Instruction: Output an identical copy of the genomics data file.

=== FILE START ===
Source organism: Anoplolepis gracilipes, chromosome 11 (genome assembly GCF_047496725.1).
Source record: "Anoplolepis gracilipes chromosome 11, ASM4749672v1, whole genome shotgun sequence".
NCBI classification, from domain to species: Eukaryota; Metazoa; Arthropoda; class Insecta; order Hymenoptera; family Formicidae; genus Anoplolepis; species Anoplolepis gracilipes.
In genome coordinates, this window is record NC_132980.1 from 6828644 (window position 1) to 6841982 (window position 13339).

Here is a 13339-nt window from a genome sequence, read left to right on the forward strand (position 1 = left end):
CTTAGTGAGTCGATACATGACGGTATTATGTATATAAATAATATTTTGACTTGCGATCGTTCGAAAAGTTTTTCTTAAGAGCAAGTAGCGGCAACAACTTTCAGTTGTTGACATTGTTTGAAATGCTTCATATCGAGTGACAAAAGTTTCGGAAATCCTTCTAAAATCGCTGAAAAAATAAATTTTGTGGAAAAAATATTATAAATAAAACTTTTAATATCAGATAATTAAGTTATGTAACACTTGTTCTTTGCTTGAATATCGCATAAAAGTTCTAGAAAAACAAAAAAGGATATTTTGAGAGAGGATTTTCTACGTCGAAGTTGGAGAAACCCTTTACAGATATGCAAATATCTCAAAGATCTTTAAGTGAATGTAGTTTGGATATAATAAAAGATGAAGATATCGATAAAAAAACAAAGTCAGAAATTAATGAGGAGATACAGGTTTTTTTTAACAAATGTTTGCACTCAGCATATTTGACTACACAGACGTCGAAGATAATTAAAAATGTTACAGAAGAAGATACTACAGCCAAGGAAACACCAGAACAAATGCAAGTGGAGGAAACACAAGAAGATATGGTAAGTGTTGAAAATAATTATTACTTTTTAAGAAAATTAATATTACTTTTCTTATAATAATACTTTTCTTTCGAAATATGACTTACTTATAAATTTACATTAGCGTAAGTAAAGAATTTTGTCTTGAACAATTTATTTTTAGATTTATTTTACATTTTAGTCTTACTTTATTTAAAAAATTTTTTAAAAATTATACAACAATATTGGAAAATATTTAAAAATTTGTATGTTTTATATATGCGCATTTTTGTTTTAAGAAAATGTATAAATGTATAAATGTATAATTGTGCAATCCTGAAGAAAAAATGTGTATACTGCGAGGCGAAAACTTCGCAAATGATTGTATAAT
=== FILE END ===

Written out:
Source organism: Anoplolepis gracilipes, chromosome 11 (genome assembly GCF_047496725.1).
Source record: "Anoplolepis gracilipes chromosome 11, ASM4749672v1, whole genome shotgun sequence".
NCBI classification, from domain to species: Eukaryota; Metazoa; Arthropoda; class Insecta; order Hymenoptera; family Formicidae; genus Anoplolepis; species Anoplolepis gracilipes.
In genome coordinates, this window is record NC_132980.1 from 6828644 (window position 1) to 6841982 (window position 13339).

Here is a 13339-nt window from a genome sequence, read left to right on the forward strand (position 1 = left end):
CTTAGTGAGTCGATACATGACGGTATTATGTATATAAATAATATTTTGACTTGCGATCGTTCGAAAAGTTTTTCTTAAGAGCAAGTAGCGGCAACAACTTTCAGTTGTTGACATTGTTTGAAATGCTTCATATCGAGTGACAAAAGTTTCGGAAATCCTTCTAAAATCGCTGAAAAAATAAATTTTGTGGAAAAAATATTATAAATAAAACTTTTAATATCAGATAATTAAGTTATGTAACACTTGTTCTTTGCTTGAATATCGCATAAAAGTTCTAGAAAAACAAAAAAGGATATTTTGAGAGAGGATTTTCTACGTCGAAGTTGGAGAAACCCTTTACAGATATGCAAATATCTCAAAGATCTTTAAGTGAATGTAGTTTGGATATAATAAAAGATGAAGATATCGATAAAAAAACAAAGTCAGAAATTAATGAGGAGATACAGGTTTTTTTTAACAAATGTTTGCACTCAGCATATTTGACTACACAGACGTCGAAGATAATTAAAAATGTTACAGAAGAAGATACTACAGCCAAGGAAACACCAGAACAAATGCAAGTGGAGGAAACACAAGAAGATATGGTAAGTGTTGAAAATAATTATTACTTTTTAAGAAAATTAATATTACTTTTCTTATAATAATACTTTTCTTTCGAAATATGACTTACTTATAAATTTACATTAGCGTAAGTAAAGAATTTTGTCTTGAACAATTTATTTTTAGATTTATTTTACATTTTAGTCTTACTTTATTTAAAAAATTTTTTAAAAATTATACAACAATATTGGAAAATATTTAAAAATTTGTATGTTTTATATATGCGCATTTTTGTTTTAAGAAAATGTATAAATGTATAAATGTATAATTGTGCAATCCTGAAGAAAAAATGTGTATACTGCGAGGCGAAAACTTCGCAAATGATTGTATAAT